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Abdirahman Abdi latest in a string of Black deaths at the hands of law enforcement

As Black History Month began last week, so too did the trial of Const. Daniel Montsion, which heard that the officer delivered fatal blows to Somali-Canadian Abdirahman Abdi in July 2016.

But the Abdi case is far from the first instance where a police interaction with a Black civilian had a lethal conclusion. A report by the Ontario Human Rights Commission released in December 2018 shows that Black people are more likely than white people to be injured or killed by Toronto Police officers, and 20 times more likely to be shot dead by the police.

As for Ottawa, a CBC report that compiled data from January 2000 to December 2017 shows that two of the eight people who died in altercations with city police were Black, while Black residents make up only 5.7 per cent of the Ottawa population.

In June 2016, Montreal saw the brutal death of 58-year-old Pierre Coriolan, after the police responded to a call that he was yelling and smashing things inside his home. Although Coriolan was kneeling, saying that he could not lie down, the officers shot plastic and then live bullets at the man—he was pronounced dead in hospital after the altercation.

Further east in Halifax, the CBC reported that Black people are three times more likely to be stopped by police, and an investigation is underway for excessive force allegedly used against Matthew Bishop, who had approached a police officer to ask what he thought of the Black Lives Matter movement.

These injustices are made worse when you consider that, as of April 2018, the CBC reported that of the 461 deaths they counted due to police altercations in Canada, they could find only 18 cases where criminal charges were laid against an officer. Of those charges, only two convictions were made.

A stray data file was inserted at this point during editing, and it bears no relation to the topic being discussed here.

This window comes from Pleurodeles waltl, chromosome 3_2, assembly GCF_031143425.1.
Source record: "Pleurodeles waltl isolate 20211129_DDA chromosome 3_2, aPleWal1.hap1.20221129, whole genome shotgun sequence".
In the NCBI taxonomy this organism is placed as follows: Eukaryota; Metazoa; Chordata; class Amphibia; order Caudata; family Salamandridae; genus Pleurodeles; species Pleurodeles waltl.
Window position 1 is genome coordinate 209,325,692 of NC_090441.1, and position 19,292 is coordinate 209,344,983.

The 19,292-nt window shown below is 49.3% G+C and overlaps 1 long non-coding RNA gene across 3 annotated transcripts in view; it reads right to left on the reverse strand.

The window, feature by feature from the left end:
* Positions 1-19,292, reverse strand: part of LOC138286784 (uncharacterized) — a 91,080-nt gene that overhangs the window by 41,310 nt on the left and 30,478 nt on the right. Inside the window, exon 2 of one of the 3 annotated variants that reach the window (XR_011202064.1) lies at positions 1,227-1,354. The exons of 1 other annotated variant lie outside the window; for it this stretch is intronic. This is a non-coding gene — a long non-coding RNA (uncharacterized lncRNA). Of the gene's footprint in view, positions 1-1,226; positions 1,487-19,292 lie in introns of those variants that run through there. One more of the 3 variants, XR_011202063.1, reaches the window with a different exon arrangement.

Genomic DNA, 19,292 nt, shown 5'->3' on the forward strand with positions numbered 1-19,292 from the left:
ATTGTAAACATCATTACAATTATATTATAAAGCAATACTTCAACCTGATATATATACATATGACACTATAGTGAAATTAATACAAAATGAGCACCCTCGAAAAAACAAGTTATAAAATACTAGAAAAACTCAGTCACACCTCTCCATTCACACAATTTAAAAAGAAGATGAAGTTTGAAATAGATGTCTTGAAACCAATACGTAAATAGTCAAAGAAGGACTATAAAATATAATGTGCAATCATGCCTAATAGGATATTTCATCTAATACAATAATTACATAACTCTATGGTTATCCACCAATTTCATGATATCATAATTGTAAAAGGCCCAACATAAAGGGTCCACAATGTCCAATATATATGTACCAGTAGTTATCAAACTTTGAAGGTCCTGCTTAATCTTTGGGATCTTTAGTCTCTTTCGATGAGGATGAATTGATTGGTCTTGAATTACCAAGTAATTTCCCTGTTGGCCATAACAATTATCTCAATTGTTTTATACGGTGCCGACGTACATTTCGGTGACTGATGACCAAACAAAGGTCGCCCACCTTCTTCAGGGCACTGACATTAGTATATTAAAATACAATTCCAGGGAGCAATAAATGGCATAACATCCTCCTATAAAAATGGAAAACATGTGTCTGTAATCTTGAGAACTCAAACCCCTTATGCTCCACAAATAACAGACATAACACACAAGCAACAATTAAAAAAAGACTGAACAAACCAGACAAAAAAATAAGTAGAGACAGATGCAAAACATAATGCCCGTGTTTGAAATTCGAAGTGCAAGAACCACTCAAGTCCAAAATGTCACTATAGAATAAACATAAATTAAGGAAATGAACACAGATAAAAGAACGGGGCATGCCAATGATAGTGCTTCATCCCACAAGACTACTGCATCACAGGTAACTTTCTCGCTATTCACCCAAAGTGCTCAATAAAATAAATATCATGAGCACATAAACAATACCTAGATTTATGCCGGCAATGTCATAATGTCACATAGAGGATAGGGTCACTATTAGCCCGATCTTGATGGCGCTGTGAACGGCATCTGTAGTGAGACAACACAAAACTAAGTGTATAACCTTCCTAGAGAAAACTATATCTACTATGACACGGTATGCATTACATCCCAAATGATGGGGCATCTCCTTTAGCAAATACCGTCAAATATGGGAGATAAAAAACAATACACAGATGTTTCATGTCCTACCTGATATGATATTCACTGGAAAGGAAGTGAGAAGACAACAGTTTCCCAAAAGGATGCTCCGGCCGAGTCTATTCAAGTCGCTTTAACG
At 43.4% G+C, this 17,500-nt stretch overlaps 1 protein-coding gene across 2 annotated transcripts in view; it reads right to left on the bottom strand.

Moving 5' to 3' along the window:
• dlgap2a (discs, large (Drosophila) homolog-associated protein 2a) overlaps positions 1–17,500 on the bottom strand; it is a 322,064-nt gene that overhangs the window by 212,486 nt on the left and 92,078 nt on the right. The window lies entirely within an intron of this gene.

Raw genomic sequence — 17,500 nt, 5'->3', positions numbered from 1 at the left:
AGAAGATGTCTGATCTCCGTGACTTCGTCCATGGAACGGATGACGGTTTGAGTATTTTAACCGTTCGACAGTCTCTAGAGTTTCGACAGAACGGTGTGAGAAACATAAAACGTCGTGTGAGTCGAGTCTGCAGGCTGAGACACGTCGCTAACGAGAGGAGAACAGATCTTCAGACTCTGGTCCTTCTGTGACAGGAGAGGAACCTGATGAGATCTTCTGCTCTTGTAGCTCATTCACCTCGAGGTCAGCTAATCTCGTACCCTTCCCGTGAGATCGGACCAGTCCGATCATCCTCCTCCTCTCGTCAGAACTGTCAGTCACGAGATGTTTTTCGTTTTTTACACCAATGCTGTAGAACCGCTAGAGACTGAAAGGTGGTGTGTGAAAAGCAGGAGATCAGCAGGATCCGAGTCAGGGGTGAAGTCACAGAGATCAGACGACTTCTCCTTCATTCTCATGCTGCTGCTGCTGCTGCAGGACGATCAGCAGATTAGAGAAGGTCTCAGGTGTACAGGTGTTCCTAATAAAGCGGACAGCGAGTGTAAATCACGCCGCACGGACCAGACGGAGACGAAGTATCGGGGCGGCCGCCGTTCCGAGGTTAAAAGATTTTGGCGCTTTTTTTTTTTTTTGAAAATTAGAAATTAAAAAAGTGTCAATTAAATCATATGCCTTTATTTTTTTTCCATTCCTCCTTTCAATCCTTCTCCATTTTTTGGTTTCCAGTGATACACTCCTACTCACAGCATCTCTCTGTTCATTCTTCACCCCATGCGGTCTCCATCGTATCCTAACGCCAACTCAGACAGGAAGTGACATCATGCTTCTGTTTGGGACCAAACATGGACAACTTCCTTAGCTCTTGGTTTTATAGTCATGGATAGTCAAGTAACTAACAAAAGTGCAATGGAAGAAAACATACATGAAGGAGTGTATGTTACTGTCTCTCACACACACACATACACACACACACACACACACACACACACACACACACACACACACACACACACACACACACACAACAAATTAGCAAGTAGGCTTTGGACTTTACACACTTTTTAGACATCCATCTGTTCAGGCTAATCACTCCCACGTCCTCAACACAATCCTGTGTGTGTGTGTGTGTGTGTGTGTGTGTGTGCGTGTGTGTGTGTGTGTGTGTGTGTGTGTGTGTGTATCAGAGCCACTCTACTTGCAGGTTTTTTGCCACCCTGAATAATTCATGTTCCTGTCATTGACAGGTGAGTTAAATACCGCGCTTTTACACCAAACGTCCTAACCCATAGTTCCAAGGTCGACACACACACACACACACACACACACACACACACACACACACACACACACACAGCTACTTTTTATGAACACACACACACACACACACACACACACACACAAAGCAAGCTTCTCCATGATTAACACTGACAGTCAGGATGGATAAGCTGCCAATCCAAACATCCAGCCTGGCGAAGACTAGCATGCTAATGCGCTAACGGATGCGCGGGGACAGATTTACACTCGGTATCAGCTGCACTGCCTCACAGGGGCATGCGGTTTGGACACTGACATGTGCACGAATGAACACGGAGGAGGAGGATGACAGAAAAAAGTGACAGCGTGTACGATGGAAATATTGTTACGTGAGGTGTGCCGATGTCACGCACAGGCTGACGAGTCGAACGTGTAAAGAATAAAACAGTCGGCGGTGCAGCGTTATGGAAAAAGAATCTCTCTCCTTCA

Fatality isn’t the only concern around police interactions with Black folks—incarceration rates show that this group, representing merely three per cent of the country’s population, make up 8.6 per cent of the federal inmate population.

While in the correctional system, the Office of the Correctional Investigator found that, despite being rated as lower risk to re-offend and lower need overall, between 2009 and 2013 Black offenders were consistently more likely than the general inmate population to be placed in maximum security and less likely to be placed in minimum security.

Although this may seem like an aimless recount of injustice in the correctional system, the Abdi case highlights a clear pattern that has plagued Canada’s Black population for far too long. Those of us privileged enough to escape these pitfalls have a responsibility to educate ourselves, listen to Black voices, and mobilize against these injustices and others.

Similar to the one-day commitment to mental health of Bell Let’s Talk day, one month of celebration and promises to combat anti-black racism during Black History Month is not enough.

The overrepresentation of Black citizens dead at the hands of police and disadvantaged by our correctional system must be addressed. As Black History Month and the Abdi trial begin in tandem, there is no better time for us to listen to what Canada’s Black population has told us for decades:

Jermaine Carby, Andrew Loku, Pierre Coriolan, Mark Ekamba, Olando Brown, O’Brien Christopher-Reid, Andrew “Buddy” Evans, Albert Johnson, Michael Sargeant, Leander Savoury, Lester Donaldson, Raymond Lawrence, Ian Coley, Albert Moses, Tommy Anthony Barnett, Andrew Bramwell, Henry Musaka, Alexander Manon, Eric Osawe, Michael Eligon, Reyal Jensen Jardine-Douglas, Frank Anthony Berry, Daniel Clause, Alexander Wetlaufer, Duane Christian, Abdirahman Abdi.*

*This list is incomplete, as no government agency or police force in Canada maintains national statistics on police-involved fatalities.